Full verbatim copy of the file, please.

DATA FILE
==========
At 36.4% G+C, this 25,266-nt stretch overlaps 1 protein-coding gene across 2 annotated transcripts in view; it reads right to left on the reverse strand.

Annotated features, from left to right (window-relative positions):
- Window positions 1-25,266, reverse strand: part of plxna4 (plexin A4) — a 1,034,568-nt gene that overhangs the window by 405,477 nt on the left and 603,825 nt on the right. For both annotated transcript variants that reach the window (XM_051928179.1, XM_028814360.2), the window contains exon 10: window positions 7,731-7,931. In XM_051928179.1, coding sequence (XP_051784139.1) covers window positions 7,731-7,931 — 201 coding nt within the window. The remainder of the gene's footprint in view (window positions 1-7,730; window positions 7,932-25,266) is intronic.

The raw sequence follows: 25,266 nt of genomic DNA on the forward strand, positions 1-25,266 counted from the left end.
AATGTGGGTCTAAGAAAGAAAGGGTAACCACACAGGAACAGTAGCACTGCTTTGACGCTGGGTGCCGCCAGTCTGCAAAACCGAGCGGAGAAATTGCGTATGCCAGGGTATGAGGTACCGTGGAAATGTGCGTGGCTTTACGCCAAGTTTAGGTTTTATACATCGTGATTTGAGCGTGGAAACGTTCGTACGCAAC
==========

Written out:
At 36.4% G+C, this 25,266-nt stretch overlaps 1 protein-coding gene across 2 annotated transcripts in view; it reads right to left on the reverse strand.

Annotated features, from left to right (window-relative positions):
- Window positions 1-25,266, reverse strand: part of plxna4 (plexin A4) — a 1,034,568-nt gene that overhangs the window by 405,477 nt on the left and 603,825 nt on the right. For both annotated transcript variants that reach the window (XM_051928179.1, XM_028814360.2), the window contains exon 10: window positions 7,731-7,931. In XM_051928179.1, coding sequence (XP_051784139.1) covers window positions 7,731-7,931 — 201 coding nt within the window. The remainder of the gene's footprint in view (window positions 1-7,730; window positions 7,932-25,266) is intronic.

The raw sequence follows: 25,266 nt of genomic DNA on the forward strand, positions 1-25,266 counted from the left end.
AATGTGGGTCTAAGAAAGAAAGGGTAACCACACAGGAACAGTAGCACTGCTTTGACGCTGGGTGCCGCCAGTCTGCAAAACCGAGCGGAGAAATTGCGTATGCCAGGGTATGAGGTACCGTGGAAATGTGCGTGGCTTTACGCCAAGTTTAGGTTTTATACATCGTGATTTGAGCGTGGAAACGTTCGTACGCAAC